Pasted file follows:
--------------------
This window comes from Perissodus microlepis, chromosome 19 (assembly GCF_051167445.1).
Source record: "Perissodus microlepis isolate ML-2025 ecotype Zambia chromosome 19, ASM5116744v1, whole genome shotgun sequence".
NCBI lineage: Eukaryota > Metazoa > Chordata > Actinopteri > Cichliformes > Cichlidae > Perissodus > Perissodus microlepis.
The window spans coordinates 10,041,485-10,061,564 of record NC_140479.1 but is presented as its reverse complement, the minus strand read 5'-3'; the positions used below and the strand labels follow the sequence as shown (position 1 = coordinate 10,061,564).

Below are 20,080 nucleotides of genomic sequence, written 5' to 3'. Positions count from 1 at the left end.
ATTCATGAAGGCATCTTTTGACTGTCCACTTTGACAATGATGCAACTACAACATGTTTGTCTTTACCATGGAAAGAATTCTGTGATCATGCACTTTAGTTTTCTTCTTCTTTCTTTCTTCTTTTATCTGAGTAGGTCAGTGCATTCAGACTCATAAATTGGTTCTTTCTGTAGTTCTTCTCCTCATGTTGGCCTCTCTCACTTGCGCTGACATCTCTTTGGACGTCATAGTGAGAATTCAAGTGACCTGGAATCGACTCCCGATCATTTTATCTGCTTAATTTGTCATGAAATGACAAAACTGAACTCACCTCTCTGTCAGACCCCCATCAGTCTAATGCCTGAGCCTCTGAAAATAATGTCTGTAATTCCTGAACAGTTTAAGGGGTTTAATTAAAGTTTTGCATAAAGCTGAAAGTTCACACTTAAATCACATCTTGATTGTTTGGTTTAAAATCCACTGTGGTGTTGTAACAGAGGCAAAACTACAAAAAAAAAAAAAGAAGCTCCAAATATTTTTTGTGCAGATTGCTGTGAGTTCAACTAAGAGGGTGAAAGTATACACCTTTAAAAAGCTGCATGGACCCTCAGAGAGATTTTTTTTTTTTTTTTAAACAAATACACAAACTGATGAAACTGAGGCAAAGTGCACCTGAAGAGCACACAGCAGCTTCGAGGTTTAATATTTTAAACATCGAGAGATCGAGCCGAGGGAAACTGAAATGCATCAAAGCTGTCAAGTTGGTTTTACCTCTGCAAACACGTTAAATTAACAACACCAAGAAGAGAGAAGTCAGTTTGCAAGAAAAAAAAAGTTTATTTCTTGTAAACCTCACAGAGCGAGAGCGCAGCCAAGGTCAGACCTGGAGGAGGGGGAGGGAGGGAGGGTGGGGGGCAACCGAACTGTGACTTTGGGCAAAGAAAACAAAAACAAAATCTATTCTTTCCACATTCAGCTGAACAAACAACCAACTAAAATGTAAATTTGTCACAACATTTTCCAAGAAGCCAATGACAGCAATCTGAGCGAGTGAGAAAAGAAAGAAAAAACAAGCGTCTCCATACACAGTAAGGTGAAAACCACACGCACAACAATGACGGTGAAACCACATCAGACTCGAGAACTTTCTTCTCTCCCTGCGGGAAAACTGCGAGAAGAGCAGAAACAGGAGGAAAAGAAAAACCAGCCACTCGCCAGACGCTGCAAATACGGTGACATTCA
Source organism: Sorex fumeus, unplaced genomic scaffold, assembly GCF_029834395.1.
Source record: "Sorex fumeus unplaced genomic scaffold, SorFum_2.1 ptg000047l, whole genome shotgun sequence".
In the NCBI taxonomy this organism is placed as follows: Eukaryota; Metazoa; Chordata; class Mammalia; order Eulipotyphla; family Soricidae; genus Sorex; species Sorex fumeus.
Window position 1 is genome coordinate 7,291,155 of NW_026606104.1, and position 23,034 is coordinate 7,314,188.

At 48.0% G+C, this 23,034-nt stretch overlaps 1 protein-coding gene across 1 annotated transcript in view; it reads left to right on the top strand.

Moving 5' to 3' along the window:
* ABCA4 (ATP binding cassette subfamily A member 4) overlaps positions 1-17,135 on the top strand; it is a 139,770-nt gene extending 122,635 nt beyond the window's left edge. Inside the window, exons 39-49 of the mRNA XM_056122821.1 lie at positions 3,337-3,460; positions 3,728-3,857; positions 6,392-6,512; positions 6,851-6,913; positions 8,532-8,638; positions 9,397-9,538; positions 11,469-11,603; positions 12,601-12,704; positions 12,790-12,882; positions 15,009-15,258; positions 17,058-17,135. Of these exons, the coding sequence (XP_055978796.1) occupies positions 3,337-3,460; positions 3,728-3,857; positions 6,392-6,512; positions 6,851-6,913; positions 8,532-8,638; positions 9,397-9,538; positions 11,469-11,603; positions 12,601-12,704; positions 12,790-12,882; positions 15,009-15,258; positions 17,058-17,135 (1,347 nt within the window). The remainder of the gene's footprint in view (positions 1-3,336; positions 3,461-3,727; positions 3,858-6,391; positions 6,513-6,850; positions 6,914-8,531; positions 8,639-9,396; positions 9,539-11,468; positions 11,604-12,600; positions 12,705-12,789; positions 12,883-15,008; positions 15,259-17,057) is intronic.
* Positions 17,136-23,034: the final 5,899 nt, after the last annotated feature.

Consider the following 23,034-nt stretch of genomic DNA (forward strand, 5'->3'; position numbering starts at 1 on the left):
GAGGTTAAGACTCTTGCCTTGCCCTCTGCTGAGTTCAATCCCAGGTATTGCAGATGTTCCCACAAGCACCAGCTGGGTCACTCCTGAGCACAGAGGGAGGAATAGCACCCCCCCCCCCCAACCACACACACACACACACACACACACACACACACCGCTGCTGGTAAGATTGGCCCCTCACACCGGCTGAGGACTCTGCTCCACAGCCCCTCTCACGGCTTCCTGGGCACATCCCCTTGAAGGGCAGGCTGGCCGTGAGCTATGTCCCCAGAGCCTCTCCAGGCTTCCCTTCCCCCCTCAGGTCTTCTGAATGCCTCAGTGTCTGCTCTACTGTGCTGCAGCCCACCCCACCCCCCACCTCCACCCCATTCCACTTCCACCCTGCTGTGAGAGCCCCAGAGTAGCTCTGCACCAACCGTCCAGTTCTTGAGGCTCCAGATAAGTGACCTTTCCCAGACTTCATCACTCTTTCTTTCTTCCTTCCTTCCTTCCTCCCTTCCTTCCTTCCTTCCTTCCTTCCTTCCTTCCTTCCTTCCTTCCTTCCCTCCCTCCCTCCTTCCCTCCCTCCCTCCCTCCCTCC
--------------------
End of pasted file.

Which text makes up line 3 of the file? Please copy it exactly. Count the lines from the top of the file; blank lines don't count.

NCBI lineage: Eukaryota > Metazoa > Chordata > Actinopteri > Cichliformes > Cichlidae > Perissodus > Perissodus microlepis.